Yet while culture often plays a key role, it is always secondary to the material interests of the ruling class. The famed “switch in time that saved nine” — the reversal of Justice Owen Roberts during the New Deal to support the constitutionality of economic regulation — followed not only FDR’s court-packing plan, but also a wave of militant labor action across the country.

Even in those situations where the shift did seem primarily cultural, material conditions were a necessary determining factor, with wealthy elites unwilling to give in until they were convinced that the change in constitutional understanding would not hurt their material interests.

The example of the de facto ERA is illustrative. It was motivated in part by the material consequences of second-wave feminist organizing, including a growing willingness of an increasingly female workforce to fight against structural patriarchy on the job. It was spurred on by the increased relevance of those fighting sex discrimination in Democrats’ electoral calculations. But it wouldn’t have happened if capitalists hadn’t realized that having women in the workforce on a de jure equal basis to men would not impact their bottom lines, especially when de facto discrimination continued apace.

The second, more consequential, flaw is the misconception that the interplay between the people and the elites is a vital part of a functional constitutional structure — that the dynamic “serves important systems values” and its study “describes how our constitutional order actually negotiates the tension between the rule of law and self-governance.” The back-and-forth between the judges and the people is part of what makes it work, they argue. And even if the courts are less democratic than the other branches, they are democratic enough for the current order of things to be worth maintaining.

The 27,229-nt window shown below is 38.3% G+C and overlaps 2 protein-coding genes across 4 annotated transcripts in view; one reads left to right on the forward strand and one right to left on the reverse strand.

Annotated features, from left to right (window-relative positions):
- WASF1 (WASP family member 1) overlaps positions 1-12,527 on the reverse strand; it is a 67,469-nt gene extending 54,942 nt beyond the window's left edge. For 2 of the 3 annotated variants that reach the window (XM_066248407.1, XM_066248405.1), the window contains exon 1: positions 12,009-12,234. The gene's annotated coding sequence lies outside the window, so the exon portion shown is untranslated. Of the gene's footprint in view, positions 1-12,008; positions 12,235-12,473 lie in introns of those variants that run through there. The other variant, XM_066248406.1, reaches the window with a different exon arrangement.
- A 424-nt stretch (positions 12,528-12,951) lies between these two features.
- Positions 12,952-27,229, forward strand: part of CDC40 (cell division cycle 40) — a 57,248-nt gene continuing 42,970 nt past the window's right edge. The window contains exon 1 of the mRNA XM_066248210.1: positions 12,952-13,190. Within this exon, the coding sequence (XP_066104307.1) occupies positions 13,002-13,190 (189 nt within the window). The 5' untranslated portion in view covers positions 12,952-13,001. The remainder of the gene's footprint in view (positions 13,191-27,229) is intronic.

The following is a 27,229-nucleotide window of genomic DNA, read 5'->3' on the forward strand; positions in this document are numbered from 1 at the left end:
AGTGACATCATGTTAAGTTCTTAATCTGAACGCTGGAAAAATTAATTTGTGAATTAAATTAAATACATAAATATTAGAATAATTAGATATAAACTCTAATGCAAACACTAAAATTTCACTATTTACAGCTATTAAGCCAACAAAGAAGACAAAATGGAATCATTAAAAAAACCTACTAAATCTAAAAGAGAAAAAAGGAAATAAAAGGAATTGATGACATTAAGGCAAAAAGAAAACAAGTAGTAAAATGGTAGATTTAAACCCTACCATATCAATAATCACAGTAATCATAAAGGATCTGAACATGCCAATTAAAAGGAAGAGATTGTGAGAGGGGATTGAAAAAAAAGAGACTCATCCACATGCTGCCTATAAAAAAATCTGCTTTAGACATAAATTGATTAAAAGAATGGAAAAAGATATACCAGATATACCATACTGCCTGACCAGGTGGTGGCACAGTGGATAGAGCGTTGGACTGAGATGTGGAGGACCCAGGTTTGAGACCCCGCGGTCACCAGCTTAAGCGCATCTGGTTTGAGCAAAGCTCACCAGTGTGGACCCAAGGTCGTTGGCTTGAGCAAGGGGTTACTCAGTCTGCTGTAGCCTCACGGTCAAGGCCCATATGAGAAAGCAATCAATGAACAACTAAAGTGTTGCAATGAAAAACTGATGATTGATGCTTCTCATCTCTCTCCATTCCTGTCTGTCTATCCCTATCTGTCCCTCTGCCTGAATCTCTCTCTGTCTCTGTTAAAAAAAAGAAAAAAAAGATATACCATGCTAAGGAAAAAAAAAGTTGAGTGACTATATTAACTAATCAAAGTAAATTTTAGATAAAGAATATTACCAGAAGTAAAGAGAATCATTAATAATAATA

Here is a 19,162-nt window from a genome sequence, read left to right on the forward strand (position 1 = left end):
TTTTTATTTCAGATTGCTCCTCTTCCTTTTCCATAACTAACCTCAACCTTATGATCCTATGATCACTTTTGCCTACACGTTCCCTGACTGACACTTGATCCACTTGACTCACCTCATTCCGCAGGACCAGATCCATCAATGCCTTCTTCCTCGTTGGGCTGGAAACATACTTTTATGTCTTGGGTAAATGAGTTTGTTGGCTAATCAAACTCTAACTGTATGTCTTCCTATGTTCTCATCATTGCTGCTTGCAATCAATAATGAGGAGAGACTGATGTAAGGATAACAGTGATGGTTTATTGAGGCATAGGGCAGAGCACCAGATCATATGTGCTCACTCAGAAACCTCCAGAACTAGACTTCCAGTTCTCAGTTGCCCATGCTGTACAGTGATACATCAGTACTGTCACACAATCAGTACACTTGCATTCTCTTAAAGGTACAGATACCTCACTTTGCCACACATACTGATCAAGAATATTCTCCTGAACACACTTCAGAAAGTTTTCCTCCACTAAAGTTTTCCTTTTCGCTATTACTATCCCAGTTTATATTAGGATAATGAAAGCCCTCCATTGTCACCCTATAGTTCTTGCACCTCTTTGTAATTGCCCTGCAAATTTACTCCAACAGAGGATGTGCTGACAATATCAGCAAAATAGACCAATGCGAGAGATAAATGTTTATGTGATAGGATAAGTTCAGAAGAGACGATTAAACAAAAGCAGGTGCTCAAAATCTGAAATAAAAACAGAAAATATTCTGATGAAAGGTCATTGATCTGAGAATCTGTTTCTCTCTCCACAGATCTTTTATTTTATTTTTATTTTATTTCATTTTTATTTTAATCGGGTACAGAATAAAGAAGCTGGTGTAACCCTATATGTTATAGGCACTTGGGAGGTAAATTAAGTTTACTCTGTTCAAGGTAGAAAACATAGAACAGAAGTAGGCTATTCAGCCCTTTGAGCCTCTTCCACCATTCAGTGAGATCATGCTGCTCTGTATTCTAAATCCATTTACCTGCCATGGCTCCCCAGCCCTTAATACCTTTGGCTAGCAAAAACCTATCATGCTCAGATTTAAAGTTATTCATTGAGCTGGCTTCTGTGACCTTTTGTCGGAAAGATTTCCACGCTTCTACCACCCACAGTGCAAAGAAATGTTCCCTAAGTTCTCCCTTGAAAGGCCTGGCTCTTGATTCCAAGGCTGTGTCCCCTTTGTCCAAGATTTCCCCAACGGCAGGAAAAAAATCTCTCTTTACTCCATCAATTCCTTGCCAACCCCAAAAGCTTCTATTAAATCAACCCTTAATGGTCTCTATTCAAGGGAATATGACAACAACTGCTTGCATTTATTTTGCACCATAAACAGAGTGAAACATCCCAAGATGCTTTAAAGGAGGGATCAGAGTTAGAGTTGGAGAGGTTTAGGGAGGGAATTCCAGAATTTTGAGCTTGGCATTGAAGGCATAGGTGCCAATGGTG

Not only is this flatly wrong, it is an extremely dangerous misunderstanding of the basic realities of US politics. The American system of government was designed to reinforce the power of property-owners and limit those without it. While 250 years of struggle has tilted things in a somewhat more egalitarian direction, the capitalist class — those whose income comes from extracting the labor value of workers through rents and employment — still enjoys an enormous, outsized say in the direction of the state. The vast majority of working-class Americans, meanwhile, are more of a semi-tolerated interloper, at best a junior partner and at worst (and more realistically) a pest to be mollified and suppressed.

What, then, should we make of the instances in which democratic pressure has changed legal and constitutional understandings? If business dominates, why doesn’t it always get what it wants?

The answer, again, is material. While the powerful do not want our political input, they do need something from us: our labor. Their wealth and power is predicated on their ability to extract a portion of the value of the work we do. They coerce our participation in this system by conditioning our survival on it — if you don’t work for someone it becomes hard to eat, and if you don’t pay rent to a landlord it becomes hard to have a roof over your head.

That coercion becomes much harder to maintain, however, when we collectively refuse to participate in and actively obstruct the functioning of this profit-making machine. The mere threat of disruption can be enough to scare the powerful into giving ground.

This is the basic relationship between the ruling class and the working class — and no less when it comes to the law. We should not ask whether the judiciary is democratically responsive in the way that other branches of the federal government are, because the other branches, like the judiciary, resist democratic influence and can only be forced to respond to it by a material threat to the continued functioning of the system.

The Travel Ban